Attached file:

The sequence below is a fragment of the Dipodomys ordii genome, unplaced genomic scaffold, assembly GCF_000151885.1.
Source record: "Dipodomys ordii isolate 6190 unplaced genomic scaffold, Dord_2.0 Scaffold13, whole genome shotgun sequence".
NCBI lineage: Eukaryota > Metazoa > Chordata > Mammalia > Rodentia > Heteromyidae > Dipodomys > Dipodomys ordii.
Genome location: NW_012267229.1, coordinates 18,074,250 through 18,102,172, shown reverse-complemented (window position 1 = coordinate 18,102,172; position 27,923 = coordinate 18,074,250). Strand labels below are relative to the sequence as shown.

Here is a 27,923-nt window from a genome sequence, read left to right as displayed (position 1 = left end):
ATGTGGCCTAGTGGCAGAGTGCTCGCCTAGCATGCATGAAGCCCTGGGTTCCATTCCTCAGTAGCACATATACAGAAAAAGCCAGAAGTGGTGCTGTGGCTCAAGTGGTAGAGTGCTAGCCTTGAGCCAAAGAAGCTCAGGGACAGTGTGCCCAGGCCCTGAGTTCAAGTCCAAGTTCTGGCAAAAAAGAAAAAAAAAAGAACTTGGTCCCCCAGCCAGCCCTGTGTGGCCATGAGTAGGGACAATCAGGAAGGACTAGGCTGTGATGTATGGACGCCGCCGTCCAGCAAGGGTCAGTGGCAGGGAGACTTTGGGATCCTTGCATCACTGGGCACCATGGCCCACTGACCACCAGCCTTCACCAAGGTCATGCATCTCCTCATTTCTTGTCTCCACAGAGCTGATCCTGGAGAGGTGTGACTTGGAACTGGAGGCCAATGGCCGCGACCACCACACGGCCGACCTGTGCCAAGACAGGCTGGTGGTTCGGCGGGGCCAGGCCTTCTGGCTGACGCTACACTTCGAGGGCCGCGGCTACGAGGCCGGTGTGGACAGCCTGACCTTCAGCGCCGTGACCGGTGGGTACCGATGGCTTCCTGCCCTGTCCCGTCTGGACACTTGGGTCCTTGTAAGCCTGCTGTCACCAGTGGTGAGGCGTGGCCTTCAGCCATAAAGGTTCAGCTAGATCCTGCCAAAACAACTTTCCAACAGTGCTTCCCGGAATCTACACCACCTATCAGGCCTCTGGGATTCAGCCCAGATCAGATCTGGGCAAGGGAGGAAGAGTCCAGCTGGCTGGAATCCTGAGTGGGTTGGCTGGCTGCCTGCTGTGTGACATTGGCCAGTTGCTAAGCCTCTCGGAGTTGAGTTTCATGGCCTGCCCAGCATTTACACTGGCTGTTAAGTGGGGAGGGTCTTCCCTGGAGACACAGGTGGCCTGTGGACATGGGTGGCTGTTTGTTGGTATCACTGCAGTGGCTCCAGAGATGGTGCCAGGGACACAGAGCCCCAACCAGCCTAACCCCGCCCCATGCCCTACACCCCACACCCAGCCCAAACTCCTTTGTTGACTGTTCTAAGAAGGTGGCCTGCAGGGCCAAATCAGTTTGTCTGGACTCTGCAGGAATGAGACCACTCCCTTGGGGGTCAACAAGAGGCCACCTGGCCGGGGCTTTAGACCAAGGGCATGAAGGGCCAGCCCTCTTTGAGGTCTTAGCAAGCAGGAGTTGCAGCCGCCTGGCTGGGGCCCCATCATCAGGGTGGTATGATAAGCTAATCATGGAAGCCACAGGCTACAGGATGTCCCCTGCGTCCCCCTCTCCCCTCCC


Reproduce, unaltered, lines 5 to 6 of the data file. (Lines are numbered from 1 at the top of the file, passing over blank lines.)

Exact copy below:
Here is a 27,923-nt window from a genome sequence, read left to right as displayed (position 1 = left end):
ATGTGGCCTAGTGGCAGAGTGCTCGCCTAGCATGCATGAAGCCCTGGGTTCCATTCCTCAGTAGCACATATACAGAAAAAGCCAGAAGTGGTGCTGTGGCTCAAGTGGTAGAGTGCTAGCCTTGAGCCAAAGAAGCTCAGGGACAGTGTGCCCAGGCCCTGAGTTCAAGTCCAAGTTCTGGCAAAAAAGAAAAAAAAAAGAACTTGGTCCCCCAGCCAGCCCTGTGTGGCCATGAGTAGGGACAATCAGGAAGGACTAGGCTGTGATGTATGGACGCCGCCGTCCAGCAAGGGTCAGTGGCAGGGAGACTTTGGGATCCTTGCATCACTGGGCACCATGGCCCACTGACCACCAGCCTTCACCAAGGTCATGCATCTCCTCATTTCTTGTCTCCACAGAGCTGATCCTGGAGAGGTGTGACTTGGAACTGGAGGCCAATGGCCGCGACCACCACACGGCCGACCTGTGCCAAGACAGGCTGGTGGTTCGGCGGGGCCAGGCCTTCTGGCTGACGCTACACTTCGAGGGCCGCGGCTACGAGGCCGGTGTGGACAGCCTGACCTTCAGCGCCGTGACCGGTGGGTACCGATGGCTTCCTGCCCTGTCCCGTCTGGACACTTGGGTCCTTGTAAGCCTGCTGTCACCAGTGGTGAGGCGTGGCCTTCAGCCATAAAGGTTCAGCTAGATCCTGCCAAAACAACTTTCCAACAGTGCTTCCCGGAATCTACACCACCTATCAGGCCTCTGGGATTCAGCCCAGATCAGATCTGGGCAAGGGAGGAAGAGTCCAGCTGGCTGGAATCCTGAGTGGGTTGGCTGGCTGCCTGCTGTGTGACATTGGCCAGTTGCTAAGCCTCTCGGAGTTGAGTTTCATGGCCTGCCCAGCATTTACACTGGCTGTTAAGTGGGGAGGGTCTTCCCTGGAGACACAGGTGGCCTGTGGACATGGGTGGCTGTTTGTTGGTATCACTGCAGTGGCTCCAGAGATGGTGCCAGGGACACAGAGCCCCAACCAGCCTAACCCCGCCCCATGCCCTACACCCCACACCCAGCCCAAACTCCTTTGTTGACTGTTCTAAGAAGGTGGCCTGCAGGGCCAAATCAGTTTGTCTGGACTCTGCAGGAATGAGACCACTCCCTTGGGGGTCAACAAGAGGCCACCTGGCCGGGGCTTTAGACCAAGGGCATGAAGGGCCAGCCCTCTTTGAGGTCTTAGCAAGCAGGAGTTGCAGCCGCCTGGCTGGGGCCCCATCATCAGGGTGGTATGATAAGCTAATCATGGAAGCCACAGGCTACAGGATGTCCCCTGCGTCCCCCTCTCCCCTCCC